Articles - Inside the head of the FCA

During the time between leaving Royal London and re-invented myself as a Technical Director at Intelligent Pensions, the FCA managed to publish not just one but three documents which promise to outline their thinking for 2017/18 – perhaps it takes that many to explain the mind of a regulator. Much of this is not news, but it does show that the regulator is adapting, if not always decisively, to the fundamental changes affecting our profession.

 By Fiona Tait, Technical Director, Intelligent Pensions

 The 2017/18 Business Plan

 The regulator has a number of “cross-sector” priorities which stem from external factors – prolonged low interest rates, increasing longevity and of course the uncertainty resulting from Brexit.

 Within these parameters the FCA goal is the delivery of good value financial products and services, in particular to the increasing number of older and potentially more vulnerable consumers. The plan recognises that while people are living longer they are not necessarily remaining in good health, and may be at risk if their physical and cognitive abilities decline. For younger consumers the key issue is to create an understanding of the need to save more, and exploring ways in which these savings can be made to work as efficiently as possible.

 The plan also focusses on the development of technology solutions, and highlights the support being given to firms via Project Innovate and the regulatory sandbox. The use of technology is anticipated to reduce the cost of delivering products and advice, and improve speed and efficiency of service. This is expected to improve access for mass market consumers however, it is noted that there is a risk some consumers, especially those who are vulnerable due to age or lack of access to technology, may be even further excluded from receiving advice and guidance.

 As a result the regulator is likely to look favourably on businesses that:

 • Offer services adapted or tailored to older consumers
 • Develop technology solutions to reduce the cost of products and advice

 Sector Views

 Not usually published as a separate document, the Sector Views focusses on specific markets including “pensions and retirement income”, “retail investments” and “investment management”.

 In the latter categories, the focus is heavily on value for money and transparency of charges which is of course fundamental for retirement products as well. Charges should be clear and simple, “all-in fees” are encouraged for investments.

 The regulator also believes that a competitive market is more likely to deliver value to consumers and the Sector Views highlights the dominance of a few providers in each area of retirement planning. According to their figures the top five firms offering personal pensions and stakeholder plans, annuities and drawdown have 67%, 68% and 43% of their respective markets.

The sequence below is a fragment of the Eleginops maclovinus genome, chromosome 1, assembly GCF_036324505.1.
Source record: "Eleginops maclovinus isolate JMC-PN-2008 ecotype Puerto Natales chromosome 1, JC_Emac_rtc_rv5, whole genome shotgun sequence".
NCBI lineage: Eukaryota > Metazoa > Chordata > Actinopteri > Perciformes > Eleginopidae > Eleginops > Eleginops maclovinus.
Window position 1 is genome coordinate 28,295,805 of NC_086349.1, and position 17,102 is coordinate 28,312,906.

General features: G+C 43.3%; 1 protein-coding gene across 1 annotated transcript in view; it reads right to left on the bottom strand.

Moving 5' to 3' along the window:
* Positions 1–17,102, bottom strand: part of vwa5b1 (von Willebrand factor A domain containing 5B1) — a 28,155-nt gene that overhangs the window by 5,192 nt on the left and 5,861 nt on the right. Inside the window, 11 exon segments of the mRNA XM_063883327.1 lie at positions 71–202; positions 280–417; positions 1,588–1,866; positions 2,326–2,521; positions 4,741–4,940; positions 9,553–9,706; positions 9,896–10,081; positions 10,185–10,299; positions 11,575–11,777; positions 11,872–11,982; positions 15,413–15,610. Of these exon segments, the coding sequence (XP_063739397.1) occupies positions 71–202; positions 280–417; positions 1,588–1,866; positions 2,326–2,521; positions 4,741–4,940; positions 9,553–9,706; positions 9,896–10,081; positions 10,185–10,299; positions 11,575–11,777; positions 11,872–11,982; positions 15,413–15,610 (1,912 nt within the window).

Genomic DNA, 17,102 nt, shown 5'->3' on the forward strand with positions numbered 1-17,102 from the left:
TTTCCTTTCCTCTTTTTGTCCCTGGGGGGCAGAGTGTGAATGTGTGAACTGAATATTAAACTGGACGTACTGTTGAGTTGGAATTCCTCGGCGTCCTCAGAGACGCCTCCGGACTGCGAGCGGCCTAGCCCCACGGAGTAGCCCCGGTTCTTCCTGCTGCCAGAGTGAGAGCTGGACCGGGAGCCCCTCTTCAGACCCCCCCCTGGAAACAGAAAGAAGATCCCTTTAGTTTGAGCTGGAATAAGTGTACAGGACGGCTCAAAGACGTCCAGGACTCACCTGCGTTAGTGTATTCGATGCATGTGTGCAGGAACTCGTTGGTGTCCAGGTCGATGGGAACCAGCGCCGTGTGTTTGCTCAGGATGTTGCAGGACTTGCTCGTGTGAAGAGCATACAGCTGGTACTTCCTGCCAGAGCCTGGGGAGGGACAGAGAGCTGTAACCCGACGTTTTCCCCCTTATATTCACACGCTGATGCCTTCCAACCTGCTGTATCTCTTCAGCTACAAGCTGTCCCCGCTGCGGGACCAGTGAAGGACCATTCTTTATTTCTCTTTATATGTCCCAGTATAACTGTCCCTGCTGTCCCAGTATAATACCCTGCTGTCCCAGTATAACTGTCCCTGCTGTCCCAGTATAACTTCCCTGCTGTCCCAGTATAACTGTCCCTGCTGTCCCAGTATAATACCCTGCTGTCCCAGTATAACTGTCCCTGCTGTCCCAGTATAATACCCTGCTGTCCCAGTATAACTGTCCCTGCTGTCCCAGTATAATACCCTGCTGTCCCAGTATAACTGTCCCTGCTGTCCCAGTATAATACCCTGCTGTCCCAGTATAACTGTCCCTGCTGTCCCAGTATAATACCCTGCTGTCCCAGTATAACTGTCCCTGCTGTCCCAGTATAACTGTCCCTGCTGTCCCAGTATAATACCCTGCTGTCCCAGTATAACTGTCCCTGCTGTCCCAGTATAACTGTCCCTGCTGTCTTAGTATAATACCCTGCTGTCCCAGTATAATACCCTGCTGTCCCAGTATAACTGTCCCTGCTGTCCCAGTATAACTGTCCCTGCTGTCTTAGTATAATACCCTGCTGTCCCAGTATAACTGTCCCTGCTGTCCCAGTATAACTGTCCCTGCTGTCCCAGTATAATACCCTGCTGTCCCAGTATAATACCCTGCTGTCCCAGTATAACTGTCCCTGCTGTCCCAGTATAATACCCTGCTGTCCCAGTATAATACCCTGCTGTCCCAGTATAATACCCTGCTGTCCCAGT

Given the long term nature of pension planning, many consumers hold legacy pension arrangements which do not offer some of the features of newer plans. This taken together with a continued lack of shopping around means that many consumers may not be getting the best deal possible.

 The Sector Views emphasises the difficulty of decision-making when moving into decumulation, which is now less likely to be a one-off event. The shift from defined benefit to defined contribution plans means people are having to make some very key decisions when they want to start taking benefits.

 Consumers, at this point in their lives, are also particularly vulnerable to fraudsters and scams. The FCA believes there will be an increasing need for advice and guidance and that the industry must find new methods of delivering this in ways that are affordable for different groups of consumers.

 Self-directed, or automated advice, is likely to improve access but may not ameliorate the risk of poor decision-making. The announcement of a review into non-advised drawdown is in my view extremely welcome.

 As a result the regulator is likely to look favourably on businesses that:

 • Offer clear and transparent charging structures which consumers can easily understand
 • Offer a range of advice solutions targeted at specific consumer groups

 FAMR update

 The regulator has also published an update on progress under the Financial Advice Market Review (FAMR). It is hard to avoid suspicions of complacency here since 21 of 28 recommendations are happily marked as “completed” or “on track” , and the rest subject to consultation. Some of these, such as the definitions of “advice” and “guidance” may be marked as complete but I suspect there is more to come.

 In summary, the regulator recognises the need for change and is looking at ways to address the demands of older consumers and changing retirement patterns. It would be really helpful if our aspiring new governments recognised the same long term issues in their manifestos.


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